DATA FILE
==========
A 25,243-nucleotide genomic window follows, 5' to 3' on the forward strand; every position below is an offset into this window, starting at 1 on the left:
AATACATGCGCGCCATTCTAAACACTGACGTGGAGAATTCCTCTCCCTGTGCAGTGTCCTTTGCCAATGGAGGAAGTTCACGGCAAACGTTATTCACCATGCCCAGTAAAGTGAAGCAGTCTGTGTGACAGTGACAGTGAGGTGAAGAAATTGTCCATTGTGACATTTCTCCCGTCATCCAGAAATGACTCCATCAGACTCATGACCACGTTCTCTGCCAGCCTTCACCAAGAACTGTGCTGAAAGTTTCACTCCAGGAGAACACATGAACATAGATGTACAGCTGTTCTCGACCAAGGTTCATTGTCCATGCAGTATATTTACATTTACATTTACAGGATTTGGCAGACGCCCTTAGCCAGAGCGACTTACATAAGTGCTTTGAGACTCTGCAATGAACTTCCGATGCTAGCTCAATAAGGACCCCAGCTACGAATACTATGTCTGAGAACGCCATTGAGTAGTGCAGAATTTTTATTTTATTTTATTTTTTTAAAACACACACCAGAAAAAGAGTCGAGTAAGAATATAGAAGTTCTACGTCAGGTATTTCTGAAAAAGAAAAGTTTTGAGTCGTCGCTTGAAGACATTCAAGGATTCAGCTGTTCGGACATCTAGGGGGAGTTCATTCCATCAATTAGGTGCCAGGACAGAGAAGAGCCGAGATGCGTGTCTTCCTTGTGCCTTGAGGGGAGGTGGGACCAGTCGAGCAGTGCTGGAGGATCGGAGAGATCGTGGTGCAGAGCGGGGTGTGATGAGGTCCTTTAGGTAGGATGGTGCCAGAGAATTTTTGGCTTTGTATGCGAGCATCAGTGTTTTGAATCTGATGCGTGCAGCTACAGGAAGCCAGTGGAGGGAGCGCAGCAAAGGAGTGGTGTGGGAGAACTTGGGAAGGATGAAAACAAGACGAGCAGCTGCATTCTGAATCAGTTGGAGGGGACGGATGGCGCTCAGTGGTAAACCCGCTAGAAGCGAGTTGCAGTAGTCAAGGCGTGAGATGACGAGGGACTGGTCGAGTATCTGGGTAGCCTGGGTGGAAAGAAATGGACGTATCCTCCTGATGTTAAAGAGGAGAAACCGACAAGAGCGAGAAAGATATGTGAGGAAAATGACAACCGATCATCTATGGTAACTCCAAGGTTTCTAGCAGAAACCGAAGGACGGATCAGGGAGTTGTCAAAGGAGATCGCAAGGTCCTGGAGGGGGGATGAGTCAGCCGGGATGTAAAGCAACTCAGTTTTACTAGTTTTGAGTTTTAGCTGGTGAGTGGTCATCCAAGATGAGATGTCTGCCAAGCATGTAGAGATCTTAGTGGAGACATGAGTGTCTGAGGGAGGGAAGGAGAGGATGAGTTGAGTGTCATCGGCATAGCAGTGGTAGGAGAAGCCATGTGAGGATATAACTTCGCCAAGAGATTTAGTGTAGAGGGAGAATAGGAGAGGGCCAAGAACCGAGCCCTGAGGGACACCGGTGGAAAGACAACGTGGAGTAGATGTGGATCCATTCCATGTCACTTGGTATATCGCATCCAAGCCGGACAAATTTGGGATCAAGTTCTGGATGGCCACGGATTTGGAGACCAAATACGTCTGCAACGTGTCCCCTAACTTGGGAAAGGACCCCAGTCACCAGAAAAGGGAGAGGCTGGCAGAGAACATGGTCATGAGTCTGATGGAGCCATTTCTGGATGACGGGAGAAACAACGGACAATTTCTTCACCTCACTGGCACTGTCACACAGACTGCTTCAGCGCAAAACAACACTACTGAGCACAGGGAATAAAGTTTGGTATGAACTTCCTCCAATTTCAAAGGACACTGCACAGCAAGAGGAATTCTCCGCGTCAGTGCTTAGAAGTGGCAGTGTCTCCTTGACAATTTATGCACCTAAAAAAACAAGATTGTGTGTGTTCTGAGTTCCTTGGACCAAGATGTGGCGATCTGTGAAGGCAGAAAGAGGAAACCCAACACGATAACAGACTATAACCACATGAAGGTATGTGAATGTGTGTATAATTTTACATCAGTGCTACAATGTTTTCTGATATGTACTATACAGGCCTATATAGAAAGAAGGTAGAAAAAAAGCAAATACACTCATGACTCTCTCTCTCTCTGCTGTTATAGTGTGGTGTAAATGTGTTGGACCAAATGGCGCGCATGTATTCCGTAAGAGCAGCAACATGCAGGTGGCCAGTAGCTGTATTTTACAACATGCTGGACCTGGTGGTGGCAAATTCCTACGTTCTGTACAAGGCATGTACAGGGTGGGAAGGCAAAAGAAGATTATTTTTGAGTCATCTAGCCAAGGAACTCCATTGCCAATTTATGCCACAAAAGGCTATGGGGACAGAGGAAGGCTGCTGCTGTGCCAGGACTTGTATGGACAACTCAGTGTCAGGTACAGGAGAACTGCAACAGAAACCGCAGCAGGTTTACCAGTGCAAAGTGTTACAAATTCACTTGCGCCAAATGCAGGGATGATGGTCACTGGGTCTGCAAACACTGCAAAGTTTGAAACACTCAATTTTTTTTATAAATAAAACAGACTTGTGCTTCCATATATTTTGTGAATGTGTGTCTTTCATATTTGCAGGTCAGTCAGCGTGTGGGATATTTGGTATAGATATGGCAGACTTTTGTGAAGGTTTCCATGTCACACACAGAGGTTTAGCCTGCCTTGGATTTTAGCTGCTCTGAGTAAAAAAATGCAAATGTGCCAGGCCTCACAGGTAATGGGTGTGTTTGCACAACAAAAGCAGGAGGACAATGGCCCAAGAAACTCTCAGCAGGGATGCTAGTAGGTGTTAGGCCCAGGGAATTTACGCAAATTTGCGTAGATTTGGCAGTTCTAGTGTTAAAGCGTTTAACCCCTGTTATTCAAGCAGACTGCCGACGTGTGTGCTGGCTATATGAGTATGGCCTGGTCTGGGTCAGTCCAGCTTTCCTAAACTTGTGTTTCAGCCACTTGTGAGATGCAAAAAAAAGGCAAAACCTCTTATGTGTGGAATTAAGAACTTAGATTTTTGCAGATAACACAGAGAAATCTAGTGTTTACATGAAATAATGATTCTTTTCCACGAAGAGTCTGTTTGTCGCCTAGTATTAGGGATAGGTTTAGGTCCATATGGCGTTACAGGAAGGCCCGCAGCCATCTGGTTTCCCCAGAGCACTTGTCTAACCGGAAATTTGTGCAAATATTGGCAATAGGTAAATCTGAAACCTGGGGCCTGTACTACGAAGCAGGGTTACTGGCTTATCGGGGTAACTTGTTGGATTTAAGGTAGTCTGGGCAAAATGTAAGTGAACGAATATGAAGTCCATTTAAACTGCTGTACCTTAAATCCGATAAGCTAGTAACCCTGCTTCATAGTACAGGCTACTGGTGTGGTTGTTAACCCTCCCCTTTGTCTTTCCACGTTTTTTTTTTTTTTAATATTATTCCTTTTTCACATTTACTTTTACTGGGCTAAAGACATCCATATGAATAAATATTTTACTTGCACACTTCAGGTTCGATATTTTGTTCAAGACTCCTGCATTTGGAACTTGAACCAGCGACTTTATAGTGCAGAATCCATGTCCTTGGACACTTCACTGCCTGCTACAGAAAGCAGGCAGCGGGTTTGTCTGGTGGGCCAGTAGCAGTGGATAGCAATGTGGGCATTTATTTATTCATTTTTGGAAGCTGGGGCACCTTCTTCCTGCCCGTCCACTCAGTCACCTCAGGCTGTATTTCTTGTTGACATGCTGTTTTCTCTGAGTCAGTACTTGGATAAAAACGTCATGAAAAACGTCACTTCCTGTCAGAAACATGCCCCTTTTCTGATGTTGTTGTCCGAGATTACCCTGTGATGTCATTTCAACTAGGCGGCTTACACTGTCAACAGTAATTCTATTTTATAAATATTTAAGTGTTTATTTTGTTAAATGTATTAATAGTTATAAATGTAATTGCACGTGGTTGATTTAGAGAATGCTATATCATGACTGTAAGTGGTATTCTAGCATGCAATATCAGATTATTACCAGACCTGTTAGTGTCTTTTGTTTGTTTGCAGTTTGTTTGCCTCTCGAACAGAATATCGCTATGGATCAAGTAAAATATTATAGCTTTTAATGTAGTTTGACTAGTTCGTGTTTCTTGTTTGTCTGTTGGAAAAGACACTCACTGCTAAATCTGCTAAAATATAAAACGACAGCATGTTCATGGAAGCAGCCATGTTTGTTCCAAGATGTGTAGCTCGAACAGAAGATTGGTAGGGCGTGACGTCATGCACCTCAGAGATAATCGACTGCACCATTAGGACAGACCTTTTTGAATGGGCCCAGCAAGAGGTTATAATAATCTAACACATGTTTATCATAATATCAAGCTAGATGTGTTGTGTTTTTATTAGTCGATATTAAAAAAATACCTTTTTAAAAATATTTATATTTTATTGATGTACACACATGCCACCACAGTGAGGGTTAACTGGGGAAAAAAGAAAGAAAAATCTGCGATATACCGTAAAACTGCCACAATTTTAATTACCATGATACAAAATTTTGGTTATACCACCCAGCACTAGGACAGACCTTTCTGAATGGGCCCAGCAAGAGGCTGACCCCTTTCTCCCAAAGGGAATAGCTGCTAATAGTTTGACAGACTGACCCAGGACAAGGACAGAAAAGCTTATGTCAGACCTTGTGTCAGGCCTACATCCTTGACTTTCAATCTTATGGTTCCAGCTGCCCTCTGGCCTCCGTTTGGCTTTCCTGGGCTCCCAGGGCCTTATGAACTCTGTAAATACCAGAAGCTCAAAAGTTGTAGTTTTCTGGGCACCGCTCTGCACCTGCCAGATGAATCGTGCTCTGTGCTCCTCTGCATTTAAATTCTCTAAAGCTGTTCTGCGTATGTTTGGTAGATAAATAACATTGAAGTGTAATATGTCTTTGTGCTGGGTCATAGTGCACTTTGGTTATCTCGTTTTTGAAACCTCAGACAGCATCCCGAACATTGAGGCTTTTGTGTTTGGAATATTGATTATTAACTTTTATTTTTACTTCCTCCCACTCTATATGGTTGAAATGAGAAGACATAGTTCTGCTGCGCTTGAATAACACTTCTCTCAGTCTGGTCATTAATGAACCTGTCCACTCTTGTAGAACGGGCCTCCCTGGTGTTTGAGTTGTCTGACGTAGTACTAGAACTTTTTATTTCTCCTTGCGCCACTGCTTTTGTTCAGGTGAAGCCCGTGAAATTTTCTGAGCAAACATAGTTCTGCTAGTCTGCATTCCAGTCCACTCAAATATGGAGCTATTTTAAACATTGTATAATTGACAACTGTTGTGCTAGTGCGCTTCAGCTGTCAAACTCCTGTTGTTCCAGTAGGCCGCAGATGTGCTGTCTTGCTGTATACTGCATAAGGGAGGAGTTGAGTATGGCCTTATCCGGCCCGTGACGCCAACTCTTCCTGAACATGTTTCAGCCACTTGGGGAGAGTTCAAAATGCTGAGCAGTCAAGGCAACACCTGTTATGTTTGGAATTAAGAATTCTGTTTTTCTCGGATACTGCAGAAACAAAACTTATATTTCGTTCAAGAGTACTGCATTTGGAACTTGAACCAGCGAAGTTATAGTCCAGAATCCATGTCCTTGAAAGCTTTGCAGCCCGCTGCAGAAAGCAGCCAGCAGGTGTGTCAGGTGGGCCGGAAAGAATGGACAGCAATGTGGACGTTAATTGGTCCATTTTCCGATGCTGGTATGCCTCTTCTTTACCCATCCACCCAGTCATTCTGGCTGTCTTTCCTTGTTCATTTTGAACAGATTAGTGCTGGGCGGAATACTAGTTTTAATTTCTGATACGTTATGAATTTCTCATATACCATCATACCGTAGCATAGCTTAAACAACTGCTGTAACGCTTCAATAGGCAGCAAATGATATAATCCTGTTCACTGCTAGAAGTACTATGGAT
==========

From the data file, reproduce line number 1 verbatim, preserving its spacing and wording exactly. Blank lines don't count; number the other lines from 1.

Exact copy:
A 25,243-nucleotide genomic window follows, 5' to 3' on the forward strand; every position below is an offset into this window, starting at 1 on the left: